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Background Patient overall perception of health may provide an effective early warning for risk of hospitalization and death among heart failure patients. Objective Determine whether overall perceived health predicts all-cause hospitalization or death in heart failure patients after adjusting for confounding factors in a sample of adults with heart failure. Design Prospective, longitudinal, observational study. Settings Three outpatient urban settings in the northeast United States between 2007 and 2010. Participants Adults with chronic Stage C heart failure confirmed by echocardiographic and clinical evidence. Methods A secondary analysis was conducted using data collected on 273 Stage C patients with heart failure. Participants in the parent study were followed for 6 months. Overall perceived health was measured by self-report. Hospitalization and death were assessed from electronic hospital records and confirmed with county death records as needed. Cox proportional hazards models were used to examine the association between perceptions of health and rates of hospitalization and death. Results Patients with poor or fair perceived health had over 5.5 times the rate of death or hospitalization over the 6-month period (hazard ratio; 95% confidence interval: 2.0–15.6; p = 0.001) after controlling for model covariates. The predictive ability of perceived health attenuated over time such that at 30-days patients who reported poor or fair perceived health had only 1.2 times the rate of an event and virtually no difference in event rate by 60-days. Conclusions Overall perceived health is a powerful indicator of impending events and can be a quick tool for prioritizing heart failure patients who are at highest risk of imminent death and hospitalization. Questions about perceived health need to be asked of patients regularly in order to have clinical utility.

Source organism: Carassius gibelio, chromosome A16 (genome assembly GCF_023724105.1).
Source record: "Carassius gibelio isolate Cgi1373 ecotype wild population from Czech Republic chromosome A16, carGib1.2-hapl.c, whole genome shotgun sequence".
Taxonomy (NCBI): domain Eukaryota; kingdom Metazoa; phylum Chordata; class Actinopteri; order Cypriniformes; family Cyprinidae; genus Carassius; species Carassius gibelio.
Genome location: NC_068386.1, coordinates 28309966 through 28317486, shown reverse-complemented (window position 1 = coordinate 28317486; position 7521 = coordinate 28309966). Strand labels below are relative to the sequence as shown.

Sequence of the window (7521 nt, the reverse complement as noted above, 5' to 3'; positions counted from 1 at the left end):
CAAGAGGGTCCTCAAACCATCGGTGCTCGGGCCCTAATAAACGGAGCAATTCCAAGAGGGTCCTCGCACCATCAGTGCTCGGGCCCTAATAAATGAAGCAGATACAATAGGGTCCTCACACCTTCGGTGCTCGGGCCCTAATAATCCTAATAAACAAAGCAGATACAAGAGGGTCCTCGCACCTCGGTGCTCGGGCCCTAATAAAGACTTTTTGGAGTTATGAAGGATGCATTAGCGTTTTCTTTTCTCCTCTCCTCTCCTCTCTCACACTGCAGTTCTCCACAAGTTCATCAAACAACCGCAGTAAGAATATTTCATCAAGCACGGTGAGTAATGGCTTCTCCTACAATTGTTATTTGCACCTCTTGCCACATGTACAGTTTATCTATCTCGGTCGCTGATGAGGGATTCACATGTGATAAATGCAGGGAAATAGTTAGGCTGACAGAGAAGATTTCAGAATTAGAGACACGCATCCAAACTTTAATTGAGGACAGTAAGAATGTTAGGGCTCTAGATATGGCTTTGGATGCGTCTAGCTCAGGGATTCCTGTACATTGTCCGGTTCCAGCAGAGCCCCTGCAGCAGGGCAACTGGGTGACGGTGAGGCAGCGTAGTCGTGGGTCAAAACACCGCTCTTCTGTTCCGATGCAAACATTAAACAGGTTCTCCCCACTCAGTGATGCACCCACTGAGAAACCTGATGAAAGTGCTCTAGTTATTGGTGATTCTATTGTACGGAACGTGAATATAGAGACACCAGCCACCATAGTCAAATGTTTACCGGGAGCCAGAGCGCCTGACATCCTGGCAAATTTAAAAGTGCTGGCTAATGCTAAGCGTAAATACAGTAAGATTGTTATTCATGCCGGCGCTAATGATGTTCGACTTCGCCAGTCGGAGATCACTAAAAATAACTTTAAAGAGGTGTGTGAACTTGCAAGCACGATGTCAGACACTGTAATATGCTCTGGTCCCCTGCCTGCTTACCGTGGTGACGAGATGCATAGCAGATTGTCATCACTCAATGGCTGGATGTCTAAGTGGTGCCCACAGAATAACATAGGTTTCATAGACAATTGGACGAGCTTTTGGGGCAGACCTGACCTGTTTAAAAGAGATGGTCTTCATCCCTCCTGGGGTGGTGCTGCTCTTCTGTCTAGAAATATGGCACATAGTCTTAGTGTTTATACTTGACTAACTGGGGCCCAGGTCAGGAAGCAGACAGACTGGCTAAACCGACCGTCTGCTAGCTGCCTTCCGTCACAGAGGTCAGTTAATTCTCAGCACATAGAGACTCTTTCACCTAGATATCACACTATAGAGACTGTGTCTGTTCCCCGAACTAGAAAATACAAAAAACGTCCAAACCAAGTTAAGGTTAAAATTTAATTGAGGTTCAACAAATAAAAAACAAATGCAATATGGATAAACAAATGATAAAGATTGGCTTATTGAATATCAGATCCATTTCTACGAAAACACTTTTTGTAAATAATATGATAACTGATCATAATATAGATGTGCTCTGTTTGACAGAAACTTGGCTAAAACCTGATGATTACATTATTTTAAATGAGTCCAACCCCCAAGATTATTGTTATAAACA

Mary MacKillop Institute for Health Research

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Journal Article

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